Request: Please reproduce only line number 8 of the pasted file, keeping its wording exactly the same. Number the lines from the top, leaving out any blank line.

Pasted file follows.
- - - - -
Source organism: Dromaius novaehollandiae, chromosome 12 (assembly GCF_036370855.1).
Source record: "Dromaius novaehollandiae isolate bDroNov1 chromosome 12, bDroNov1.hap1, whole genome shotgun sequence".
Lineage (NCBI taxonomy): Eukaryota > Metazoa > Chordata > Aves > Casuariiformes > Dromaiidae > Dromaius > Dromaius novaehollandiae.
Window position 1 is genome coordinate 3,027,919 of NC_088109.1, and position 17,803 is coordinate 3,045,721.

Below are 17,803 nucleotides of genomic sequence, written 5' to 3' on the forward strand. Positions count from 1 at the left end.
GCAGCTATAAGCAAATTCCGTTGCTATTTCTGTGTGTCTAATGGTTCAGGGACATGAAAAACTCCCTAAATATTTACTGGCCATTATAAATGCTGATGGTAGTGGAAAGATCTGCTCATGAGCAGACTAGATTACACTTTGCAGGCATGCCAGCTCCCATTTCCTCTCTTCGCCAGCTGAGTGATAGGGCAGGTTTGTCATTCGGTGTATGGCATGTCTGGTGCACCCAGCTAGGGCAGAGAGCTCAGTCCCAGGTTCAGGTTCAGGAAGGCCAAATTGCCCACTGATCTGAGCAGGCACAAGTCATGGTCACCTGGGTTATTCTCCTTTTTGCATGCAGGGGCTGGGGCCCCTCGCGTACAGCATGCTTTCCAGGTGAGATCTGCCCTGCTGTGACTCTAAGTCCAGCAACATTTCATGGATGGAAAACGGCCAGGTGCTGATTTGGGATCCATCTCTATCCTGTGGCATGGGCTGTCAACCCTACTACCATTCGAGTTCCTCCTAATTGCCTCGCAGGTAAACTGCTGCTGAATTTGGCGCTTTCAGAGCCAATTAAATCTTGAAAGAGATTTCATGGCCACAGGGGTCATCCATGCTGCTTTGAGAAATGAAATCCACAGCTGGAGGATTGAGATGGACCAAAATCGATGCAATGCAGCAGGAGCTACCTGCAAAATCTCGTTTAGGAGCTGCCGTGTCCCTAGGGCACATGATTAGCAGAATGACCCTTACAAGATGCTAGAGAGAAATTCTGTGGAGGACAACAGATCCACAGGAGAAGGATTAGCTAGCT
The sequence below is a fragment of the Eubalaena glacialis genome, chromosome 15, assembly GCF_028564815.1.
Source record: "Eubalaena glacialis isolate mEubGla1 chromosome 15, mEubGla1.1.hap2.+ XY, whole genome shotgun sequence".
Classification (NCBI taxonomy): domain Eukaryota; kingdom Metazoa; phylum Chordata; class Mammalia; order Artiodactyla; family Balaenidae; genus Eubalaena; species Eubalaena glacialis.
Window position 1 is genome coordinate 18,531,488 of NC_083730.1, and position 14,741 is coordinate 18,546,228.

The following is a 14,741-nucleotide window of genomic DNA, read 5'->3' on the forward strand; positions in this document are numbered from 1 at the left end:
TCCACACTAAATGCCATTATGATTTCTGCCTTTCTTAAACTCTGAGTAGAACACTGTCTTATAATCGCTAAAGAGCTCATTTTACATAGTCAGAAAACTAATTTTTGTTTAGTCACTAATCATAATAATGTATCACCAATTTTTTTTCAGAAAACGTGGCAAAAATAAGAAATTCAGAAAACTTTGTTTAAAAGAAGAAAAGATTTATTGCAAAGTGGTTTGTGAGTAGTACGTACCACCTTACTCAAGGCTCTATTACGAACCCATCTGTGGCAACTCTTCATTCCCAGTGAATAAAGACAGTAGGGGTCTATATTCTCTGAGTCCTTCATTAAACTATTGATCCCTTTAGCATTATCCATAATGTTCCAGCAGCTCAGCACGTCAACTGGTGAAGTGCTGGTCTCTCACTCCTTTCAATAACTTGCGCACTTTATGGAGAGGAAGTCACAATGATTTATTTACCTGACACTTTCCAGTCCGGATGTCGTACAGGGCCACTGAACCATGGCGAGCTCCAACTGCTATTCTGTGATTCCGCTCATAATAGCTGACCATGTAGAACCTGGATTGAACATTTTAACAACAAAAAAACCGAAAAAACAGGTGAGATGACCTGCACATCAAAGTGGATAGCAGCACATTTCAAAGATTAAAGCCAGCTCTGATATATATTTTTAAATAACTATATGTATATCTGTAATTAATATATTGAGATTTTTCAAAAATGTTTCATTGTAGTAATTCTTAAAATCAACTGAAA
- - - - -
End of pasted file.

Source record: "Eubalaena glacialis isolate mEubGla1 chromosome 15, mEubGla1.1.hap2.+ XY, whole genome shotgun sequence".